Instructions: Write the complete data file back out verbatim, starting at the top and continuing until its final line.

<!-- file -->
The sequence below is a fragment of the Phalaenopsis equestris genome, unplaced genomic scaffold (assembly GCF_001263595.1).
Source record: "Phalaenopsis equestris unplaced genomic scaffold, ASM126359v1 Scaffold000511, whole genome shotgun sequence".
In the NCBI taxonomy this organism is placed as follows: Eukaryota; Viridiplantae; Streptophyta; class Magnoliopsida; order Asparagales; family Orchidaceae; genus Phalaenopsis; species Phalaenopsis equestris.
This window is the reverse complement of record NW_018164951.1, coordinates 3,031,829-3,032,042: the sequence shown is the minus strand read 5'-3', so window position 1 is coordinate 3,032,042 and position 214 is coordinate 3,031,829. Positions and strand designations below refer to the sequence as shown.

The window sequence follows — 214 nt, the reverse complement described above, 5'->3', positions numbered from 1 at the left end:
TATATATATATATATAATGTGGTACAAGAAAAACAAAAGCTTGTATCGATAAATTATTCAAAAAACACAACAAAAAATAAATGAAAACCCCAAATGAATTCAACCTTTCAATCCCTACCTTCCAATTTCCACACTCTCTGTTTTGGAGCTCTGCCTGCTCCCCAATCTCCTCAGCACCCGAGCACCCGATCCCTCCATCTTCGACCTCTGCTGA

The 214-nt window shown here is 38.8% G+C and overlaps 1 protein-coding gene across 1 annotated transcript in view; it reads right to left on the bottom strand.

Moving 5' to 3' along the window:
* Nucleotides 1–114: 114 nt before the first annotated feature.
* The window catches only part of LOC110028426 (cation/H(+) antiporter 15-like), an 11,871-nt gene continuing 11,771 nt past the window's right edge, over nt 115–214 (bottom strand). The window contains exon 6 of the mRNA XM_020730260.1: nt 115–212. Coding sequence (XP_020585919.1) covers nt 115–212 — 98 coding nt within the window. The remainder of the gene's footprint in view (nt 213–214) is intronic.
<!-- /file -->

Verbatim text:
The sequence below is a fragment of the Phalaenopsis equestris genome, unplaced genomic scaffold (assembly GCF_001263595.1).
Source record: "Phalaenopsis equestris unplaced genomic scaffold, ASM126359v1 Scaffold000511, whole genome shotgun sequence".
In the NCBI taxonomy this organism is placed as follows: Eukaryota; Viridiplantae; Streptophyta; class Magnoliopsida; order Asparagales; family Orchidaceae; genus Phalaenopsis; species Phalaenopsis equestris.
This window is the reverse complement of record NW_018164951.1, coordinates 3,031,829-3,032,042: the sequence shown is the minus strand read 5'-3', so window position 1 is coordinate 3,032,042 and position 214 is coordinate 3,031,829. Positions and strand designations below refer to the sequence as shown.

The window sequence follows — 214 nt, the reverse complement described above, 5'->3', positions numbered from 1 at the left end:
TATATATATATATATAATGTGGTACAAGAAAAACAAAAGCTTGTATCGATAAATTATTCAAAAAACACAACAAAAAATAAATGAAAACCCCAAATGAATTCAACCTTTCAATCCCTACCTTCCAATTTCCACACTCTCTGTTTTGGAGCTCTGCCTGCTCCCCAATCTCCTCAGCACCCGAGCACCCGATCCCTCCATCTTCGACCTCTGCTGA

The 214-nt window shown here is 38.8% G+C and overlaps 1 protein-coding gene across 1 annotated transcript in view; it reads right to left on the bottom strand.

Moving 5' to 3' along the window:
* Nucleotides 1–114: 114 nt before the first annotated feature.
* The window catches only part of LOC110028426 (cation/H(+) antiporter 15-like), an 11,871-nt gene continuing 11,771 nt past the window's right edge, over nt 115–214 (bottom strand). The window contains exon 6 of the mRNA XM_020730260.1: nt 115–212. Coding sequence (XP_020585919.1) covers nt 115–212 — 98 coding nt within the window. The remainder of the gene's footprint in view (nt 213–214) is intronic.